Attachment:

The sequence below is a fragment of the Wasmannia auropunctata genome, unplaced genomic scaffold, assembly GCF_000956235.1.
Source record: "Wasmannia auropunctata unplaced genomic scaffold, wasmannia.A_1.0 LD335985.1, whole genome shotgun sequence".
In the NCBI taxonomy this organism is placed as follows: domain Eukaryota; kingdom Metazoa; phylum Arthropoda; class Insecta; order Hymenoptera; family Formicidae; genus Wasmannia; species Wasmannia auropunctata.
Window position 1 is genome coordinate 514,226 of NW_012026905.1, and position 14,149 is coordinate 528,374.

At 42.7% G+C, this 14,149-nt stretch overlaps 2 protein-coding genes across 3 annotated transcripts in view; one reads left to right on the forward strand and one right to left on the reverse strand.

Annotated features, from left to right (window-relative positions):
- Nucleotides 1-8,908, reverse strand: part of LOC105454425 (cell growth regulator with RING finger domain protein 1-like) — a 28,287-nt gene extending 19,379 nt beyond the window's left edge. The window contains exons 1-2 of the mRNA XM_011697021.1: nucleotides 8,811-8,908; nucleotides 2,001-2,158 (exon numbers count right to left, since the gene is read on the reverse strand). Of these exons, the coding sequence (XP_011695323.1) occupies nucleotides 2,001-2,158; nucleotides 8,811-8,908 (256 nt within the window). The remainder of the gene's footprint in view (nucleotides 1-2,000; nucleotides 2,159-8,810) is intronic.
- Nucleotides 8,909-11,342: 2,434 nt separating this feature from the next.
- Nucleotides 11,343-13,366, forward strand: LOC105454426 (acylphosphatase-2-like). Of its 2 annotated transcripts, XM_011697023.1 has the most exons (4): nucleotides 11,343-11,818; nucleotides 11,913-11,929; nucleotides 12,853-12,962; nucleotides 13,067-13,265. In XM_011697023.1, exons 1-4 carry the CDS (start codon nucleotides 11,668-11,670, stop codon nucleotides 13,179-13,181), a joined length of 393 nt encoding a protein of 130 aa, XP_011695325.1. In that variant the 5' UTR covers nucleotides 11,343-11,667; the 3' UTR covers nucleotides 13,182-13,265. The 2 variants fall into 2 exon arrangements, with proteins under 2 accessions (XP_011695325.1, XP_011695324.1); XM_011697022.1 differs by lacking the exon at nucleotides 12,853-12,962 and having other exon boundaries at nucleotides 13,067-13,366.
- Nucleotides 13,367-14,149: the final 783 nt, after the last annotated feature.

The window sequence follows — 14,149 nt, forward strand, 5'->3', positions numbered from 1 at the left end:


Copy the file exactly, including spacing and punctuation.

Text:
The sequence below is a fragment of the Wasmannia auropunctata genome, unplaced genomic scaffold, assembly GCF_000956235.1.
Source record: "Wasmannia auropunctata unplaced genomic scaffold, wasmannia.A_1.0 LD335985.1, whole genome shotgun sequence".
In the NCBI taxonomy this organism is placed as follows: domain Eukaryota; kingdom Metazoa; phylum Arthropoda; class Insecta; order Hymenoptera; family Formicidae; genus Wasmannia; species Wasmannia auropunctata.
Window position 1 is genome coordinate 514,226 of NW_012026905.1, and position 14,149 is coordinate 528,374.

At 42.7% G+C, this 14,149-nt stretch overlaps 2 protein-coding genes across 3 annotated transcripts in view; one reads left to right on the forward strand and one right to left on the reverse strand.

Annotated features, from left to right (window-relative positions):
- Nucleotides 1-8,908, reverse strand: part of LOC105454425 (cell growth regulator with RING finger domain protein 1-like) — a 28,287-nt gene extending 19,379 nt beyond the window's left edge. The window contains exons 1-2 of the mRNA XM_011697021.1: nucleotides 8,811-8,908; nucleotides 2,001-2,158 (exon numbers count right to left, since the gene is read on the reverse strand). Of these exons, the coding sequence (XP_011695323.1) occupies nucleotides 2,001-2,158; nucleotides 8,811-8,908 (256 nt within the window). The remainder of the gene's footprint in view (nucleotides 1-2,000; nucleotides 2,159-8,810) is intronic.
- Nucleotides 8,909-11,342: 2,434 nt separating this feature from the next.
- Nucleotides 11,343-13,366, forward strand: LOC105454426 (acylphosphatase-2-like). Of its 2 annotated transcripts, XM_011697023.1 has the most exons (4): nucleotides 11,343-11,818; nucleotides 11,913-11,929; nucleotides 12,853-12,962; nucleotides 13,067-13,265. In XM_011697023.1, exons 1-4 carry the CDS (start codon nucleotides 11,668-11,670, stop codon nucleotides 13,179-13,181), a joined length of 393 nt encoding a protein of 130 aa, XP_011695325.1. In that variant the 5' UTR covers nucleotides 11,343-11,667; the 3' UTR covers nucleotides 13,182-13,265. The 2 variants fall into 2 exon arrangements, with proteins under 2 accessions (XP_011695325.1, XP_011695324.1); XM_011697022.1 differs by lacking the exon at nucleotides 12,853-12,962 and having other exon boundaries at nucleotides 13,067-13,366.
- Nucleotides 13,367-14,149: the final 783 nt, after the last annotated feature.

The window sequence follows — 14,149 nt, forward strand, 5'->3', positions numbered from 1 at the left end: